I’ve been catching up on posts from Emma Mulqueeny (who, amongst many responsibilities, is at the sharp end of moving content to the core handful of websites that will be government’s public face) and Jeremy Gould (who noted in a post about transforming government that it wasn’t about closing down websites, which, of course, it isn’t – but one sign that you’ve grasped the fundamental point about joining up government, thinking like a citizen and making life easier for them is that you, inevitably, reduce the number of places someone has to go to get whatever they need done).
[This was the team goal back in 2001]
I’ve been writing [ranting?] about the need for website rationalisation for a long time, nearly as long as I’ve been blogging here (about 7 1/2 years I think). I remembered a post I’d written – in July 2004 it turns out – called “There Can Be Only One.” It pretty much says everything that I would say now – but I’ve made a couple of updates, pulled out inside [ ] and added some new charts and slides.
[This slide made its first appearance as far as I can tell in November 2002]
So, this is the post with the edits:
Ian Dunmore [picked up] on a post here from earlier in June that noted that the battle was over for whether there would be only one government site or not, but that people hadn’t figured that out yet. He did am ad hoc survey of the regular visitors to his site who filled it up with great comments, coming out roughly 50/50 I think in either total support or strict opposition to the idea.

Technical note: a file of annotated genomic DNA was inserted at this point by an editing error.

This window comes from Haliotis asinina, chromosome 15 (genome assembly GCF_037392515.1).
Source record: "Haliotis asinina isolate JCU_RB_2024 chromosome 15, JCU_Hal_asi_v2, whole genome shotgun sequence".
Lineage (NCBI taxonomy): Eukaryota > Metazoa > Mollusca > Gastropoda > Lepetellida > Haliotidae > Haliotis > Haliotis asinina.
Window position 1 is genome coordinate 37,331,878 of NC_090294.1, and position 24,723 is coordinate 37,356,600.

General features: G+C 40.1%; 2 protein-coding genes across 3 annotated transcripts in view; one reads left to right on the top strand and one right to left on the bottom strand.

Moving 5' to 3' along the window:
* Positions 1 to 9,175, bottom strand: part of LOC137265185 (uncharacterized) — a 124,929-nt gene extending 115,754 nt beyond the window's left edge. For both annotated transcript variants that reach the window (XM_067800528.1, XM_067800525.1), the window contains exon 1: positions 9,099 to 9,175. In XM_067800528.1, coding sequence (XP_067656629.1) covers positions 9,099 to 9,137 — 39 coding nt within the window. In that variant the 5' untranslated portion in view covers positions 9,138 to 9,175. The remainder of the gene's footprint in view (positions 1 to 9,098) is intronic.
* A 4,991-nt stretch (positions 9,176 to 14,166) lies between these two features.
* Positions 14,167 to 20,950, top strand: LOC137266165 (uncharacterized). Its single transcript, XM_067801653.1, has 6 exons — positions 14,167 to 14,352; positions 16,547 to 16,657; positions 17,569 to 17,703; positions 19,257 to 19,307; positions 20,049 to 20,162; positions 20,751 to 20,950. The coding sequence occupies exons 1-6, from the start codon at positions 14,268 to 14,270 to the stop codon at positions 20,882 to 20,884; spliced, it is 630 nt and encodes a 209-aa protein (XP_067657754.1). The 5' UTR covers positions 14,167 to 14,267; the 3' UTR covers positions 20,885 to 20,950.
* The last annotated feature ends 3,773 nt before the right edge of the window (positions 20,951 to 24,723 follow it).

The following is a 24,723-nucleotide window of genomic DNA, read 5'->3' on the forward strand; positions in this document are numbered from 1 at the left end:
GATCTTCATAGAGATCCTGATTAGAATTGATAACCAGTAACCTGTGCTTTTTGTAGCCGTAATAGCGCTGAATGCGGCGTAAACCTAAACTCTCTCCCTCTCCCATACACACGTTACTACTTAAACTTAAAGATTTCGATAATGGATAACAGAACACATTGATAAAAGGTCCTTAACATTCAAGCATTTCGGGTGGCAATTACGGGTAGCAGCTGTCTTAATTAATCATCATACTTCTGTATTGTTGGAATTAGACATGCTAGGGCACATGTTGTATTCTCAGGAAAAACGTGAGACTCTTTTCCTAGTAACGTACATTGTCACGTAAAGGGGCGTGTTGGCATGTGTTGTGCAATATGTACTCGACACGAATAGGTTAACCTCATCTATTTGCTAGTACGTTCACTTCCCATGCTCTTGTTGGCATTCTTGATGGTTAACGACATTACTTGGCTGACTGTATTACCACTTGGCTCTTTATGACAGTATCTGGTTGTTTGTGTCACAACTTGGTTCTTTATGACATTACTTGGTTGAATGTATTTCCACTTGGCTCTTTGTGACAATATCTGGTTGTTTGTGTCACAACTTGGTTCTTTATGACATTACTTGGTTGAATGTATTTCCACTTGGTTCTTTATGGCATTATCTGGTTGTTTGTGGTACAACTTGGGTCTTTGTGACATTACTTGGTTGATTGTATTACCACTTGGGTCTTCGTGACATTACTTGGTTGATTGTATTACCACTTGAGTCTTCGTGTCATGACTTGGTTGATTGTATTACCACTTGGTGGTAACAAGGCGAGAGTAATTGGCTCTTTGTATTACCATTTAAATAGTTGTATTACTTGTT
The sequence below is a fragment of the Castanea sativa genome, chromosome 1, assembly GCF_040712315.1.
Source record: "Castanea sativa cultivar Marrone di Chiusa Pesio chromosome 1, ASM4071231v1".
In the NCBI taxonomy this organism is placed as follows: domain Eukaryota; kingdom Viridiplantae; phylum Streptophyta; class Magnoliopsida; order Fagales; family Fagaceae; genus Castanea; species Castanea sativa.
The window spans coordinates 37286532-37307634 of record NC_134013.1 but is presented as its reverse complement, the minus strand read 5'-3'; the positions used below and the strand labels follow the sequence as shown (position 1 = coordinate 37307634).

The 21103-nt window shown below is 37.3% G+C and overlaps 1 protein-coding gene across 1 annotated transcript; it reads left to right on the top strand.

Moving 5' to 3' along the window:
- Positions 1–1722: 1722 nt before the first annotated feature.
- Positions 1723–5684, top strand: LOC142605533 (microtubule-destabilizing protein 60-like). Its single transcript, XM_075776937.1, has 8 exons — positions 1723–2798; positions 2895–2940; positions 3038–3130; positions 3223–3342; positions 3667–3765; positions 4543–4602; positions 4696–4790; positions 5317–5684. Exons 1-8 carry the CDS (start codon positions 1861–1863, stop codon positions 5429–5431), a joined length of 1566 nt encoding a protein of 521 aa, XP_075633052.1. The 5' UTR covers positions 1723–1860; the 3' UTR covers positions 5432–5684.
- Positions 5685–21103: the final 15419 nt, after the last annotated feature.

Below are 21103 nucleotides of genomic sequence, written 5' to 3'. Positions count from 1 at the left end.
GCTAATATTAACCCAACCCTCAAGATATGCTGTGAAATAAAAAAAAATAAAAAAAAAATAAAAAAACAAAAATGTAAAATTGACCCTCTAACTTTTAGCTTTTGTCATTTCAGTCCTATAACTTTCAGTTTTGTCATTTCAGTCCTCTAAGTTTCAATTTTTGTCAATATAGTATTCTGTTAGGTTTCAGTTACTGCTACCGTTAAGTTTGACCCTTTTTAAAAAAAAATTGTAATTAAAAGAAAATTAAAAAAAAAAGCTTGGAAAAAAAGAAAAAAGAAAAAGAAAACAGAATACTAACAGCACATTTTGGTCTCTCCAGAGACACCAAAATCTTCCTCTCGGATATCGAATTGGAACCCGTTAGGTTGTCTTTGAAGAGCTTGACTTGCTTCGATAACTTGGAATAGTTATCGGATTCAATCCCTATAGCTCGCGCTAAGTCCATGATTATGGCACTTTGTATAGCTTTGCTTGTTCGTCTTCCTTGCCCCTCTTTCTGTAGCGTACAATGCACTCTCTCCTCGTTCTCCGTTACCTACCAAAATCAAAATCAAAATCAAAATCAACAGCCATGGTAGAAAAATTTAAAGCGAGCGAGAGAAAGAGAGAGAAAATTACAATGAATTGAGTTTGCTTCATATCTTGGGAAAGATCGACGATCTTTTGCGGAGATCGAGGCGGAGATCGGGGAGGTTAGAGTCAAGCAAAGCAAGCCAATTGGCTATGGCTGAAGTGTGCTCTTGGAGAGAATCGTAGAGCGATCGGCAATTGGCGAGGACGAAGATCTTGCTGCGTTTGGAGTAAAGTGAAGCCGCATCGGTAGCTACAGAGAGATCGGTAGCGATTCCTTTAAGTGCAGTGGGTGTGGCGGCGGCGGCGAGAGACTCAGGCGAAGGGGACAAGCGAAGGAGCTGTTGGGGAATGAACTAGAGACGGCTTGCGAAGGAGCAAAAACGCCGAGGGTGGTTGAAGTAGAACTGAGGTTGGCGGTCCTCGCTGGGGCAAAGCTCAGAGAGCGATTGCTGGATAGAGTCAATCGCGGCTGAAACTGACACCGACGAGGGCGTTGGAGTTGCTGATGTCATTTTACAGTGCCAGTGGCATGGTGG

First up though, the thing that gets me the most is we seem to have an acceptance of either 1 site or 3000+ sites. I’ve always thought that aspirationally one was the right answer, but I’d settle for 100 or even 500 on the basis it would reduce the problem of information fragmentation. One post notes that “The portal partners can’t even agree what should be in the A to Z which, I guess, just shows the absurdity of letting government design websites”. A while ago there was an A to Z on a central government site. Where do you think the “Treasury” were filed? T? Ha! It was under “H”, for “HM Treasury”. People don’t think in alphabets and, if they do, they don’t think in government alphabets. Besides, with hundreds of services, each set of topics under one letter will cover 3 pages.
An interesting idea was this one “One site implies one entity, one controlling force, no local democracy. How about 4 sites – My Country, My Region, My County, My Local Council !”. Whilst I disagree that one site implies one entity (when you read a newspaper, apart from the Daily Mail, do you expect to get only one point of view from it?) as authorship can and would be spread across the entire constituency, I do like the idea of this kind of disaggregation. There’s probably a “My Community” site as well – people in or near my area with my interests.